As I laid out in my deep look at the changing dynamics in the natural gas sector (click here for Part 1), the entire industry may soon start to rebound as a falling rig count eventually leads to falling output, which in turn should help bring supply down to a level where natural gas prices firm up.
What kind of snapback can investors expect?
Well, a return to the glory days of 2008, when natural gas briefly touched $13 per thousand cubic feet (MCF) seems nigh on impossible. It's simply hard to envision a scenario where natural gas is once again scarce -- at least in terms of any reasonable investing time horizon. Still, a clear case can be made that supply and demand will be in rough equilibrium, perhaps as soon as a few quarters from now if the falling rig count finally starts to curtail output.
Natural gas currently trades for around $2.70 per MCF.
As a rough framework:
A sharp drop in temperatures in the U.S. Northeast in the second half of this winter would quickly push gas above $3.
A drop in the rig count to around 725 or even 700 is probably good for another $0.50 move.
the opportunity for natural-gas powered vehicles could add $1 to natural gas prices.And legislation that advances
Add it all up, and natural gas prices could be trading between $3.50 per MCF and $4.50 per MCF a year from now. Goldman Sachs believes an inflection point is at hand and sees a slow rebound in natural gas prices to $3.75 by the end of this year, $4.25 next year, and $5.50 by 2014 as supply finally drops to appropriate levels.
In case you're wondering where the downside exists, industry-wide cash costs average about $2.30 per MCF. Any price below that and production would HAVE to fall. In any event, prices appear to have already bottomed in the current $2.60 to $2.70 range.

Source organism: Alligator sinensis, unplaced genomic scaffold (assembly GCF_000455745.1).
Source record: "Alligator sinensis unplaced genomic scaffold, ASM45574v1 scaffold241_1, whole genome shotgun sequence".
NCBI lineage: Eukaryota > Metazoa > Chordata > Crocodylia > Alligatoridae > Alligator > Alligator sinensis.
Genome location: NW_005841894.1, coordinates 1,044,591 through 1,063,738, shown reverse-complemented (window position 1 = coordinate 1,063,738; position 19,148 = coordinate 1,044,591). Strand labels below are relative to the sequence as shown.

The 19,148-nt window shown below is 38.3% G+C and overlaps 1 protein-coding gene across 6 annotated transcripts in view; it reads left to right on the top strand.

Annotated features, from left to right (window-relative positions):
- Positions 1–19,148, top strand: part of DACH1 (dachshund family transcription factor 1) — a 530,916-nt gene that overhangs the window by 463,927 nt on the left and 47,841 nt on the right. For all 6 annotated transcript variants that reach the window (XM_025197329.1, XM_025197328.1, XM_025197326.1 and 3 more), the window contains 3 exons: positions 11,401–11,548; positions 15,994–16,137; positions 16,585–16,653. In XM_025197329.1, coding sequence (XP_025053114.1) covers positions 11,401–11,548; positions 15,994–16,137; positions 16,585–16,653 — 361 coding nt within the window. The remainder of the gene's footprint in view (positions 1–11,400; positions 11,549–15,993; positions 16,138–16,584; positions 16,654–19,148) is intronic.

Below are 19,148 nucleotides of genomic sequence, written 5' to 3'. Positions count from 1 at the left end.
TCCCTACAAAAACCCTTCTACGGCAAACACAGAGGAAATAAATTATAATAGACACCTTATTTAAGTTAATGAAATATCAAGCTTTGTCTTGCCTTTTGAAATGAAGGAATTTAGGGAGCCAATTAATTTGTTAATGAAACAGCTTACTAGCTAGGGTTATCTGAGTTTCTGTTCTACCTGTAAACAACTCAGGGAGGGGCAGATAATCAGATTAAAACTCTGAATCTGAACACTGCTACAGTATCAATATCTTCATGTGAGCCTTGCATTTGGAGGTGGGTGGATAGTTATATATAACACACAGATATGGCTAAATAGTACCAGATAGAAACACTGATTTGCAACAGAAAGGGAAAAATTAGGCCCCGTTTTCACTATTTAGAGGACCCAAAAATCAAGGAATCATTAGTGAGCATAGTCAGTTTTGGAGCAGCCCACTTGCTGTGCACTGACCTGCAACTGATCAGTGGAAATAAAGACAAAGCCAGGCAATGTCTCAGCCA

If the upside scenario plays out according to plan, here are three stocks that would surely benefit...
1. Chesapeake Energy (NYSE: CHK)
No one would be happier to see gas prices rebound than Aubrey McClendon, CEO of this beleaguered industry giant. McClendon pushed this company to the edge in 2008, believing high gas prices would provide the cash flow to pay for a massive buying spree on key shale formations. McClendon spent the next two years walking that strategy back, ling up partners to provide cash in exchange for a share of many of the company's energy fields.
The decision to lighten the company's debt burdens initially appeared brilliant, and shares rallied in 2011 as it increasingly appeared as if Chesapeake retained the most prized assets and had the cash flow to fully exploit them. But plunging natural gas prices have raised fresh liquidity concerns, and McClendon is again scrambling to raise cash to be able to meet current development plans.
Rising natural gas prices would be a sure-fire panacea. Not only do firmer prices enable Chesapeake to generate more cash flow from existing wells, but they remove the risk that the company hits a liquidity crunch in coming quarters.